Pulling your business out of a financial hole can seem like a herculean task, but only if you look at it as one insurmountable challenge, rather than a process that you can tackle by degrees.
With that in mind, the following steps can take your machine shop from having a balance sheet that’s heavily in the red to a much healthier place.
Optimize consumable items
Your current policy might be to do away with consumables like tool heads at predetermined intervals, regardless of whether or not they are still serviceable.
This is potentially wasteful, so it’s better to switch tactics and instead make replacements on a case-by-case basis. That way your costs will be driven down, although this should not come at the expense of falling short of safety regulations.
Upgrade from inefficient machinery
If rising energy costs are putting the squeeze on your machine shop, it could be more economical to replace older equipment with more efficient, modern equivalents. There’s a cost to doing this, of course, but over time it will pay you back many times over.
Reduce material waste
If you’re not making maximum use of the materials you work on, then every offcut will cost your company dearly, from a cumulative perspective.
Reducing material waste can come down to a fundamental thing, like changing the design. It could mean switching to a material that is more easily recyclable on-site, or reusable in another context.
Sell machinery that you no longer need
Platforms like Revelation Machinery provide you with the perfect opportunity to offload equipment that is sitting in your machine shop gathering dust and taking up space.
There’s a temptation to cling onto older gear just because you’ve grown attached to it and you believe that it might come in handy at some point. But when faced with financial calamity, you can’t afford to let your heart rule your head.
Embrace preventive maintenance
Earlier we discussed wringing every last drop out of consumables in a machine shop, and while this is a sensible cost-cutting strategy, it should not come at the expense of keeping machinery in tip-top condition aside from this.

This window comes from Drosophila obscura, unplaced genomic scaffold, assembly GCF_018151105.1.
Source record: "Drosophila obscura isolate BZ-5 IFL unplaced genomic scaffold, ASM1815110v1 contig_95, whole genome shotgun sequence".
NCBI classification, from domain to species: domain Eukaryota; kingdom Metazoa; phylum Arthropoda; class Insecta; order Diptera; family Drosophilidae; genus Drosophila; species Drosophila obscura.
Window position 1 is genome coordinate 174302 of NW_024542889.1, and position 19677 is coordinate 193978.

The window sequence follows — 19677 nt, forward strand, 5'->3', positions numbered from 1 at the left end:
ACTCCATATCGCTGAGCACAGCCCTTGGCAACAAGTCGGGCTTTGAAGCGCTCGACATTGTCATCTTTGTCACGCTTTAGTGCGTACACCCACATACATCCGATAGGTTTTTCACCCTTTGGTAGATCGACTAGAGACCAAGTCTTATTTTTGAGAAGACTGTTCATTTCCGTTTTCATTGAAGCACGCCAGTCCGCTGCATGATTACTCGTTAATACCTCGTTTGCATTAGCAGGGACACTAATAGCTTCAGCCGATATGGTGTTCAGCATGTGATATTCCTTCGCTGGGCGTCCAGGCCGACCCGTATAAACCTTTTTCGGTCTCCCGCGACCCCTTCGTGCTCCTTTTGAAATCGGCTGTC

The reason is simple; if you aren’t maintaining gear to adequate standards, it’s more likely to break down or result in imperfect levels of performance. Both of these can be more disruptive and expensive than preventive maintenance, so staying on the ball in terms of maintenance is better in the long run.
Rethink your supplier relationships
Bringing in materials at competitive prices isn’t always easy, but then nothing worth doing is. If you’ve had an established relationship with the same supplier for years, and prices have crept up steadily in this time, now is when you should be playing the field and getting quotes from other sources.
Establish whether a change of location would secure you savings
If you rent the space occupied by your machine shop operations, then price rises in this area can really sting, especially if you’re already feeling the pinch in other aspects of your operations.
There are a couple of ways to deal with this, and the simplest is to negotiate a lower rent with your landlord, which may or may not be possible depending on market conditions.
If this fails, you could think about moving your shop to new premises. This has costs and complexities of its own, of course, so you need to do careful calculations to see if this is financially justifiable.
No one is going to make tough decisions about the direction your machine shop business takes but you, so don’t bury your head in the sand if your finances are out of kilter; take action and regain control.